August 2016
Volume 16, Issue 12
Open Access
Vision Sciences Society Annual Meeting Abstract  |   September 2016
Perceptual stability without working memory
Author Affiliations
  • Kathy Zhang
    Department of Psychology, University of California, Berkeley
  • Alina Liberman
    Helen Wills Neuroscience Institute, University of California, Berkeley
  • David Whitney
    Department of Psychology, University of California, Berkeley
Journal of Vision September 2016, Vol.16, 1078. doi:10.1167/16.12.1078
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      Kathy Zhang, Alina Liberman, David Whitney; Perceptual stability without working memory. Journal of Vision 2016;16(12):1078. doi: 10.1167/16.12.1078.

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      © 2017 Association for Research in Vision and Ophthalmology.

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Abstract

Perceptual stability is a critical problem for the visual system because visual information that reaches the eyes is often noisy and discontinuous over time due to changes in illumination or viewpoint, among others. A proposed solution to this problem is the continuity field, a mechanism that promotes perceptual stability by generating serially dependent appearance – making similar objects nearby in space and time appear more alike than they actually are (Fischer and Whitney, 2014; Cicchini, et al., 2014; Liberman et al., 2014). The visual system seems to therefore sacrifice accuracy for the sake of stability; however, such a mechanism could quickly reduce accuracy to a level that is maladaptive. In the current study, we ask if the continuity field can accommodate the competing goals of visual accuracy and stability, depending on the demands of a particular task. To test this, we measured the strength of serial dependence when subjects performed a task with a high working memory load. Subjects viewed a sequence of random target faces drawn from a continuous distribution of morphed faces. After each target face, subjects were cued to adjust a random test face to match the identity of the target face they just saw or the target face on the previous trial (high working memory load). In another condition, subjects were cued to match only the most recent face (low working memory load). We found that the strength of serial dependence was diminished in the trials with a high working memory load compared to the trials with a lighter load. When the task required working memory for past objects, the continuity field adjusted to reduce serially dependent perception. This result suggests that the continuity field does not depend on working memory and can balance the need to represent images accurately with the need to stabilize perception.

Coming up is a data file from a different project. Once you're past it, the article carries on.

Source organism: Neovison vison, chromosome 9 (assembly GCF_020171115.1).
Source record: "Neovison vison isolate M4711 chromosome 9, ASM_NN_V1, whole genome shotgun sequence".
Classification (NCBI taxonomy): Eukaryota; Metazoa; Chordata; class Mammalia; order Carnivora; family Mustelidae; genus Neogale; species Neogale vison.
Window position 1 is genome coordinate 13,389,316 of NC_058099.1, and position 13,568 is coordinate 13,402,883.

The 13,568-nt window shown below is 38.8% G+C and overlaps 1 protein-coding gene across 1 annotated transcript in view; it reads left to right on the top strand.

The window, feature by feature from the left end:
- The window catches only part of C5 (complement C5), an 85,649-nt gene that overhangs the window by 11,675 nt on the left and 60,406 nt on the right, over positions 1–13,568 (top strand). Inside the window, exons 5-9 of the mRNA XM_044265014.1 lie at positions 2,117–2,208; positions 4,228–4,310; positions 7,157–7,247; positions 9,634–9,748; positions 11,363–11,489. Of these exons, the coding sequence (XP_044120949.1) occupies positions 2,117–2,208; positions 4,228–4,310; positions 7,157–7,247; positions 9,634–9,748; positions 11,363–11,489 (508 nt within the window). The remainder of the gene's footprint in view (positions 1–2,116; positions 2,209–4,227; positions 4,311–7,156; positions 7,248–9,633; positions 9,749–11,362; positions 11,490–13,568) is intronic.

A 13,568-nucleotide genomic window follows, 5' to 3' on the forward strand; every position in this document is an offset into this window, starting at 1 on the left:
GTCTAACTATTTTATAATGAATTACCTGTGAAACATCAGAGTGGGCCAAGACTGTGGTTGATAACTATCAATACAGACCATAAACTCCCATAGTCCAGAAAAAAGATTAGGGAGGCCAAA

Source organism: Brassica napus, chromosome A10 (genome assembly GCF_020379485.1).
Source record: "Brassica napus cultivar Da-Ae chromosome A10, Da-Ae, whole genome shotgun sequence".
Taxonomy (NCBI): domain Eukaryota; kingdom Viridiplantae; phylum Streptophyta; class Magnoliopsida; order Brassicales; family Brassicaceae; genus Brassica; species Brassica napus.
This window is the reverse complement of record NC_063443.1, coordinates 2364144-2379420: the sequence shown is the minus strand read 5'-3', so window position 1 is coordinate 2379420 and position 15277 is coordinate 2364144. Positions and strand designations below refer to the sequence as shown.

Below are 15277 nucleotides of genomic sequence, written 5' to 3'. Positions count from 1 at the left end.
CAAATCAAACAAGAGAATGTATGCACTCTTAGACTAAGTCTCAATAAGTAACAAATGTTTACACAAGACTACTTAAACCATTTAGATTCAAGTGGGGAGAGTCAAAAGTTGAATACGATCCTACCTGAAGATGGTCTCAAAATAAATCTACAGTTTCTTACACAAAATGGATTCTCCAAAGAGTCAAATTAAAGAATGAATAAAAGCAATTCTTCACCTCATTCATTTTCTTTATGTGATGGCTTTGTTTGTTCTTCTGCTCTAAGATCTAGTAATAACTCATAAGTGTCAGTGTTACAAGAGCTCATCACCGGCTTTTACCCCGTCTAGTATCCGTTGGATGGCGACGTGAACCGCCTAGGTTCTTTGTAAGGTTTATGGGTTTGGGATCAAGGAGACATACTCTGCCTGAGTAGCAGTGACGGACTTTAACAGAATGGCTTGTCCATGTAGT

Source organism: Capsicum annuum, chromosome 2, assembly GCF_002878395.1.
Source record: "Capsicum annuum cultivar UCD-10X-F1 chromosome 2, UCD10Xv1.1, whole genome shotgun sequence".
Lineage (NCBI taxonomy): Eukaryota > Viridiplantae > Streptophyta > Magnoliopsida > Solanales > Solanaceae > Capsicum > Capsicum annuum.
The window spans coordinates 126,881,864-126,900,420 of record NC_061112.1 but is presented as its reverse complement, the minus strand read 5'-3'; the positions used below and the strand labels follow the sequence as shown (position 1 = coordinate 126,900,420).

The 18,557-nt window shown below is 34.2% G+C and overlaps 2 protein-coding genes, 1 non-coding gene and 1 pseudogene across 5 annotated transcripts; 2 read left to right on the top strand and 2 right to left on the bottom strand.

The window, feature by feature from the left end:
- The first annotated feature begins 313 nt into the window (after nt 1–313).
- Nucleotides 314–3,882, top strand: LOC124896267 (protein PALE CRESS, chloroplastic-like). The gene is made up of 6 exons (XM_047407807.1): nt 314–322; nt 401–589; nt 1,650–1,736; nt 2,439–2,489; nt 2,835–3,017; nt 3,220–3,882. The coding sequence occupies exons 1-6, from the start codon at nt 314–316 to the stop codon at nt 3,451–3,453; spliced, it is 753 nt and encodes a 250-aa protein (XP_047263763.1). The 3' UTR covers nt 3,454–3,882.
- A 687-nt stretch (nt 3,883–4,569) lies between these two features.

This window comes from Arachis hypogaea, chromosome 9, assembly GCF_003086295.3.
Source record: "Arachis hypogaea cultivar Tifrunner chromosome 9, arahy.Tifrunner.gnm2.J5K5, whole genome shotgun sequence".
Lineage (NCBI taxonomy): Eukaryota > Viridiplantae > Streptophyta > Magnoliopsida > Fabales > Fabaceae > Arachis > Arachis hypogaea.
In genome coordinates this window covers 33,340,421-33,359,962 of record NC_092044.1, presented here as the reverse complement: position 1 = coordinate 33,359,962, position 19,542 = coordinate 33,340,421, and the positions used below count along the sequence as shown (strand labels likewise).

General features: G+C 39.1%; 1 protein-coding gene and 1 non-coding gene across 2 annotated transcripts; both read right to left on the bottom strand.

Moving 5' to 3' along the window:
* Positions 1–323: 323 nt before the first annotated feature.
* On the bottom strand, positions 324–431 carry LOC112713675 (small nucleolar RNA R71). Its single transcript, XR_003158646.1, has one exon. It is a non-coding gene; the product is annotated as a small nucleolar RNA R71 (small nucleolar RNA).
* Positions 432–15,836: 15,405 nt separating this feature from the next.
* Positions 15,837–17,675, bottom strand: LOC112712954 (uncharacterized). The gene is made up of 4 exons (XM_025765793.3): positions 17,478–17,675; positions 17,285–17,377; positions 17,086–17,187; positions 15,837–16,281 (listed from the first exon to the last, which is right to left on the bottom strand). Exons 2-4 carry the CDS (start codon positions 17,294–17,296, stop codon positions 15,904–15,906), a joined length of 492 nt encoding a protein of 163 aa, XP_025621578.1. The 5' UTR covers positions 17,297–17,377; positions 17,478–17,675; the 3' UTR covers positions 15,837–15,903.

Meeting abstract presented at VSS 2016

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